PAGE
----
The United States government has decided to freeze movement on new solar energy proposals on public lands. The Bureau of Land Management has issued a moratorium that likely will last two years to ''study'' the issue, the New York Times reported today. Click here for the story
The decision comes amid more than 130 project proposals since 2005 that aim to provide enough energy for 20 million homes. One reason given by the federal government: it has to study how to reclaim the land after the 20-30-year period that it is used for solar energy.
“It doesn’t make any sense,” Holly Gordon, vice president for legislative and regulatory affairs for Ausra, a California-based solar thermal energy company, told the Times. “The Bureau of Land Management land has some of the best solar resources in the world. This could completely stunt the growth of the industry.”
The move comes as countries such as Germany have issued sweeping incentives to attract more solar resources, as a way to stimulate energy independence from fossil fuels and Middle East oil producers, as well as try to make a dent in a worsening greenhouse gas problem. Some growing US producers, such as Marlborough-based Evergreen Solar, have big contracts with German companies.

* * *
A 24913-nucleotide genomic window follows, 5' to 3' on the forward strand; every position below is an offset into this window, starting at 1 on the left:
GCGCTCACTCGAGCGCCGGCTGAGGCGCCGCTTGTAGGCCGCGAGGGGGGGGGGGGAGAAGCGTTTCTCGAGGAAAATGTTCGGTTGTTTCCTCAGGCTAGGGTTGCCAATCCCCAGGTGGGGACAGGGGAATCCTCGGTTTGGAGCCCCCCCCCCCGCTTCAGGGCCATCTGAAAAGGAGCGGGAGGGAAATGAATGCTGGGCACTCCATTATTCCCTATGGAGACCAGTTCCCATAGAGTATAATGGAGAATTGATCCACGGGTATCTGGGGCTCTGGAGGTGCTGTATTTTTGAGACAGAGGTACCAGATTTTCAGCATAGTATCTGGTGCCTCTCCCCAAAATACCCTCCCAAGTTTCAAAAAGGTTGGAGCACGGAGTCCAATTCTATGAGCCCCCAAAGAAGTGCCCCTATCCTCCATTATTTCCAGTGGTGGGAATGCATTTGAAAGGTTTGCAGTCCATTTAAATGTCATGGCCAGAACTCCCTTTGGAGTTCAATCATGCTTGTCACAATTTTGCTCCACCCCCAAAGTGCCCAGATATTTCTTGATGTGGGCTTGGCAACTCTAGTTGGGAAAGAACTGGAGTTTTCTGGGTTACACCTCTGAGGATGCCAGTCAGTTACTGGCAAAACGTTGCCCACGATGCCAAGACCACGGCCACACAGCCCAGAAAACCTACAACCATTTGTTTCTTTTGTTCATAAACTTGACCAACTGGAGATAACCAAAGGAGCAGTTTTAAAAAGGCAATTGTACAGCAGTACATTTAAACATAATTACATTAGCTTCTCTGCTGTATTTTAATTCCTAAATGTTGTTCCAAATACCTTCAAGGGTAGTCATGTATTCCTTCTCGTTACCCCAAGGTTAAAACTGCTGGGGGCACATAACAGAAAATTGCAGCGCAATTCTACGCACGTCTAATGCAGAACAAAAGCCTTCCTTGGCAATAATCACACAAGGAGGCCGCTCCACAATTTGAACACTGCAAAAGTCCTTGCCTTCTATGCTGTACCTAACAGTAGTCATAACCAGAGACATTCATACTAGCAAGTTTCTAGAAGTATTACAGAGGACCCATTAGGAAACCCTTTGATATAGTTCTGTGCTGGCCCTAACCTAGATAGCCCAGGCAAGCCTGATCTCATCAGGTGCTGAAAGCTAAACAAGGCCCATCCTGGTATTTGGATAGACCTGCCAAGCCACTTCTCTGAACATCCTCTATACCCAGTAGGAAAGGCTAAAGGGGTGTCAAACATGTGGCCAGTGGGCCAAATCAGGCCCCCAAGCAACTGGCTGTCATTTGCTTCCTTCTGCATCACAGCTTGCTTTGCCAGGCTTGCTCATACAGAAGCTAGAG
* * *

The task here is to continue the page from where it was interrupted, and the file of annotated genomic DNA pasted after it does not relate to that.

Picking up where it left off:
Massachusetts Gov. Deval Patrick and his energy and environment chief, Ian Bowles, have placed big bets on alternative energy and ''clean tech'' companies like Evergreen in their efforts to recoup jobs lost over the last decade to outsourcing.
The industry is already concerned over the fate of federal solar investment tax credits, which are set to expire at the end of the year unless Congress renews them.
The energy independence argument was used by President Bush on June 18 when he swept aside two decades of presidential policies to back oil exploration and drilling off the US coast. Bush, his father and his brother long had cited environmental concerns in supporting a ban on such drilling.
The president also has proposed opening the Arctic National Wildlife Refuge for oil drilling, a move opposed by the presidential contender of his own party, John McCain, as well as Democratic hopeful Barack Obama.
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